1. You don't need to tip
Speaking of restaurant etiquette, you don't need to tip in Japan. In fact, if you do, there's a big chance your server will run after you to give you the money you accidentally left behind. Waiters get paid a living wage in Japan, so don't feel guilty. This rule is also true for hotel staff and other service staff you'll encounter during your trip.
2. You'll need your passport if you want to do some tax-free shopping
Most mall stores offer tax-exempt shopping for tourists, but you need to have your passport with you to take advantage of it. Consider keeping a copy of your passport locked in your hotel's safe and keeping your passport on your person. You never know when you might stop to do some shopping.
3. You can't find an English explanation in a menu
Speaking of eating out, be prepared to encounter menus and signs with no English translations. If you are in tourist-heavy spots, especially in Tokyo, this won't be a problem. However, once you venture outside of the major tourist hot spots, it's common to see solely Japanese. This is where your list of Japanese words will come in handy, especially in restaurants. While many places will attempt to rectify this with pictures, it's still hard to tell what a miso-katsu is. If you don't have a list and there are no pictures, you can always pick a place with plastic versions of the menu items displayed in the window, and at the very least, point to what you want.
4. You are not allowed to point at people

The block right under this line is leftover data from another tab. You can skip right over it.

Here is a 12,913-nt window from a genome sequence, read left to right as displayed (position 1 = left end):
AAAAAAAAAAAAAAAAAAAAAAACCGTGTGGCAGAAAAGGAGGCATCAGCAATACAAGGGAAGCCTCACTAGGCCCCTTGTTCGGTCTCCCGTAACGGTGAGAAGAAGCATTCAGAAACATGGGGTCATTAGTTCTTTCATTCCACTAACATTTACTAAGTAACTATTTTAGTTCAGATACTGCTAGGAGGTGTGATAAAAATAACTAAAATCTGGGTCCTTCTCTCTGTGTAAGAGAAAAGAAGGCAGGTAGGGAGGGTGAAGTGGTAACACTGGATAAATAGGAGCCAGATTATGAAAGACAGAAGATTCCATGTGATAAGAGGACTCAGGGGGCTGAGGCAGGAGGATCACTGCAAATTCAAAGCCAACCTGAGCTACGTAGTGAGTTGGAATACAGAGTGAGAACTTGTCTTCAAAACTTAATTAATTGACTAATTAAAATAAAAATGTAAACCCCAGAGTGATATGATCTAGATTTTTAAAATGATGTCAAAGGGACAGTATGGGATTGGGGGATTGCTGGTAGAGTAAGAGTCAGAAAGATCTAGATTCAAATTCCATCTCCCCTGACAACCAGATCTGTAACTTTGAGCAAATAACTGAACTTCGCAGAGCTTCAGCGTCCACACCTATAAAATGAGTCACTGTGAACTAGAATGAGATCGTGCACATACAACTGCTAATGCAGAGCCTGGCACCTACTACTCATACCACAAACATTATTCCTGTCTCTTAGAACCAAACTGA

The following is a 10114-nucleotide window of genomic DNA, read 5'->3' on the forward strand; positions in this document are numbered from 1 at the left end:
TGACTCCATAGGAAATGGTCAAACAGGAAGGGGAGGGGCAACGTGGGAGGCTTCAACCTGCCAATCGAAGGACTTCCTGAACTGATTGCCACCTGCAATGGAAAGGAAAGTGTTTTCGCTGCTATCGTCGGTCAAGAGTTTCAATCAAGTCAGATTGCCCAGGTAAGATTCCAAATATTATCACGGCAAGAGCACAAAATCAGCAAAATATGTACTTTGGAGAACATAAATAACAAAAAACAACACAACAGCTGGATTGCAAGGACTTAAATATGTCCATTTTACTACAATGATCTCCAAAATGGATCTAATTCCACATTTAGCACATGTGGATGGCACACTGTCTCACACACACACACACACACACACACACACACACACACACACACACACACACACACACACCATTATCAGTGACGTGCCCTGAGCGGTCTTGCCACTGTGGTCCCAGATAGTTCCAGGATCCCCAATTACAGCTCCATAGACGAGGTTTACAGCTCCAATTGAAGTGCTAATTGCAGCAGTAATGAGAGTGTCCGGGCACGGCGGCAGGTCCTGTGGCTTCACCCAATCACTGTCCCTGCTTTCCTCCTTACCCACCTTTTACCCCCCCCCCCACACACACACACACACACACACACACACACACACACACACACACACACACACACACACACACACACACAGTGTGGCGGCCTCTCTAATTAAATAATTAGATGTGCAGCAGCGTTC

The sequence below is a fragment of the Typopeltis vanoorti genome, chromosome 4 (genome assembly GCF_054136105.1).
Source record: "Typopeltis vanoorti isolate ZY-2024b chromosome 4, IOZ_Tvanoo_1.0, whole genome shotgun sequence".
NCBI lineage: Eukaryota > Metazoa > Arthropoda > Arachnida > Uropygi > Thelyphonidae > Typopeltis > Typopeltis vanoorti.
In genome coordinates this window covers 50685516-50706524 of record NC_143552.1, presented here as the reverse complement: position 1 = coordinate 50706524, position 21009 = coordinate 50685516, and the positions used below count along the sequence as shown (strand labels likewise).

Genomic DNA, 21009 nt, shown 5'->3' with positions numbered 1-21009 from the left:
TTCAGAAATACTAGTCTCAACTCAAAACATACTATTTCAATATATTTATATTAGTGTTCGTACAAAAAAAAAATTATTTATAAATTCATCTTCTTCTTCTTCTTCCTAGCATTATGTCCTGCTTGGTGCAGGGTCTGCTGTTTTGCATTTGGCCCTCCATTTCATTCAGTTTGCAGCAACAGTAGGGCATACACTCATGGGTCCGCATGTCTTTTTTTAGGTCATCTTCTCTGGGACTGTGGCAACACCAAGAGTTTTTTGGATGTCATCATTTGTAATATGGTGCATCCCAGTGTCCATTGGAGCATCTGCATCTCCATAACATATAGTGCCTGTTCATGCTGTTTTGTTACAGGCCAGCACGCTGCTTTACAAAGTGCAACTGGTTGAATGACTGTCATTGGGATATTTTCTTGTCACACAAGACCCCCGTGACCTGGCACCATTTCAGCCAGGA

Pointing at people or things with your finger, greeting strangers on the street with a friendly "hello," eating or drinking in public, and snapping photos of people without their permission are all big no-nos in Japan. It's also impolite to raise your voice or lose your temper in Japan, so be careful of how you handle situations that don't turn out the way you planned.
5. There are very few public trash cans in Japan
Actually, there are not much public trash cans put in Japan, even though it is known as one of the cleanest countries. Japanese people seemed to hold onto their trash until they were able to dump it at home, at a subway station, or at a coffee shop.
6. The metro is not 24/7
It may seem shocking that a country filled with so many conveniences doesn't have a 24-hour train system, but it's true, even in the glittering, well-oiled Tokyo. When planning your night out, expect to make a mad dash for the last train. Depending on where you are, you'll have to be through the doors anywhere between 11:30 pm. to 1:00 am.
7. Taxi is considered as the most expensive transportation
The public transportation in Japan, especially Tokyo, is very efficient and broad. For this reason, very few people take taxis during the daytime. However, the subways stop running at midnight so if you need to take a taxi during your trip, be prepared for the cost, which is higher than the cost in other countries.